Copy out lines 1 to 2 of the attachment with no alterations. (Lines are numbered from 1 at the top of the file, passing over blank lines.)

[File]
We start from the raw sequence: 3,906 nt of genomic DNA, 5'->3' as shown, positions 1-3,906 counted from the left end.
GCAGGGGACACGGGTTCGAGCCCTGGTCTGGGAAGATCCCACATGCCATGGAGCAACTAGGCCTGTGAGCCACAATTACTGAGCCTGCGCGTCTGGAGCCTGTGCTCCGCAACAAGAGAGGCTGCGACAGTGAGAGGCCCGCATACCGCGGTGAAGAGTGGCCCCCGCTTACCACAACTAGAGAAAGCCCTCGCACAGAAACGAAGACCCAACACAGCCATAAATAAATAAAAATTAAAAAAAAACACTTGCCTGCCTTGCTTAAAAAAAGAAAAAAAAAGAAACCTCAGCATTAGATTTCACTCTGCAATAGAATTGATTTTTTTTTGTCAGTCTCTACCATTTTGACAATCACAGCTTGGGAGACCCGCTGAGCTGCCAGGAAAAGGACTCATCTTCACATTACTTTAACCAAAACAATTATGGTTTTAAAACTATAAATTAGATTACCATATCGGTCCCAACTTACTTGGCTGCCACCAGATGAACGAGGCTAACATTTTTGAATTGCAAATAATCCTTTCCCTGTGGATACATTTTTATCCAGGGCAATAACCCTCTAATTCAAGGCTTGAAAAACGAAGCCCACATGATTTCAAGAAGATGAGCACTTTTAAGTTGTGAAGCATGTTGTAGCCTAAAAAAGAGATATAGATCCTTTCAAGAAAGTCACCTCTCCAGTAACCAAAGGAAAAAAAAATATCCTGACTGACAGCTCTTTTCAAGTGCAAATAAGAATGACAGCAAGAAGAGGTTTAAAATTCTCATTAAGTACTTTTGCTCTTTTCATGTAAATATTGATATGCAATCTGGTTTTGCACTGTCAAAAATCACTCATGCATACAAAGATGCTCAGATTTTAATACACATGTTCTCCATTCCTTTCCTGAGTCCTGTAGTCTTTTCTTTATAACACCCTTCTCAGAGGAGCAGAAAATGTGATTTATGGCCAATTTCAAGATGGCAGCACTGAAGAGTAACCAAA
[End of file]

We start from the raw sequence: 3,906 nt of genomic DNA, 5'->3' as shown, positions 1-3,906 counted from the left end.
GCAGGGGACACGGGTTCGAGCCCTGGTCTGGGAAGATCCCACATGCCATGGAGCAACTAGGCCTGTGAGCCACAATTACTGAGCCTGCGCGTCTGGAGCCTGTGCTCCGCAACAAGAGAGGCTGCGACAGTGAGAGGCCCGCATACCGCGGTGAAGAGTGGCCCCCGCTTACCACAACTAGAGAAAGCCCTCGCACAGAAACGAAGACCCAACACAGCCATAAATAAATAAAAATTAAAAAAAAACACTTGCCTGCCTTGCTTAAAAAAAGAAAAAAAAAGAAACCTCAGCATTAGATTTCACTCTGCAATAGAATTGATTTTTTTTTGTCAGTCTCTACCATTTTGACAATCACAGCTTGGGAGACCCGCTGAGCTGCCAGGAAAAGGACTCATCTTCACATTACTTTAACCAAAACAATTATGGTTTTAAAACTATAAATTAGATTACCATATCGGTCCCAACTTACTTGGCTGCCACCAGATGAACGAGGCTAACATTTTTGAATTGCAAATAATCCTTTCCCTGTGGATACATTTTTATCCAGGGCAATAACCCTCTAATTCAAGGCTTGAAAAACGAAGCCCACATGATTTCAAGAAGATGAGCACTTTTAAGTTGTGAAGCATGTTGTAGCCTAAAAAAGAGATATAGATCCTTTCAAGAAAGTCACCTCTCCAGTAACCAAAGGAAAAAAAAATATCCTGACTGACAGCTCTTTTCAAGTGCAAATAAGAATGACAGCAAGAAGAGGTTTAAAATTCTCATTAAGTACTTTTGCTCTTTTCATGTAAATATTGATATGCAATCTGGTTTTGCACTGTCAAAAATCACTCATGCATACAAAGATGCTCAGATTTTAATACACATGTTCTCCATTCCTTTCCTGAGTCCTGTAGTCTTTTCTTTATAACACCCTTCTCAGAGGAGCAGAAAATGTGATTTATGGCCAATTTCAAGATGGCAGCACTGAAGAGTAACCAAA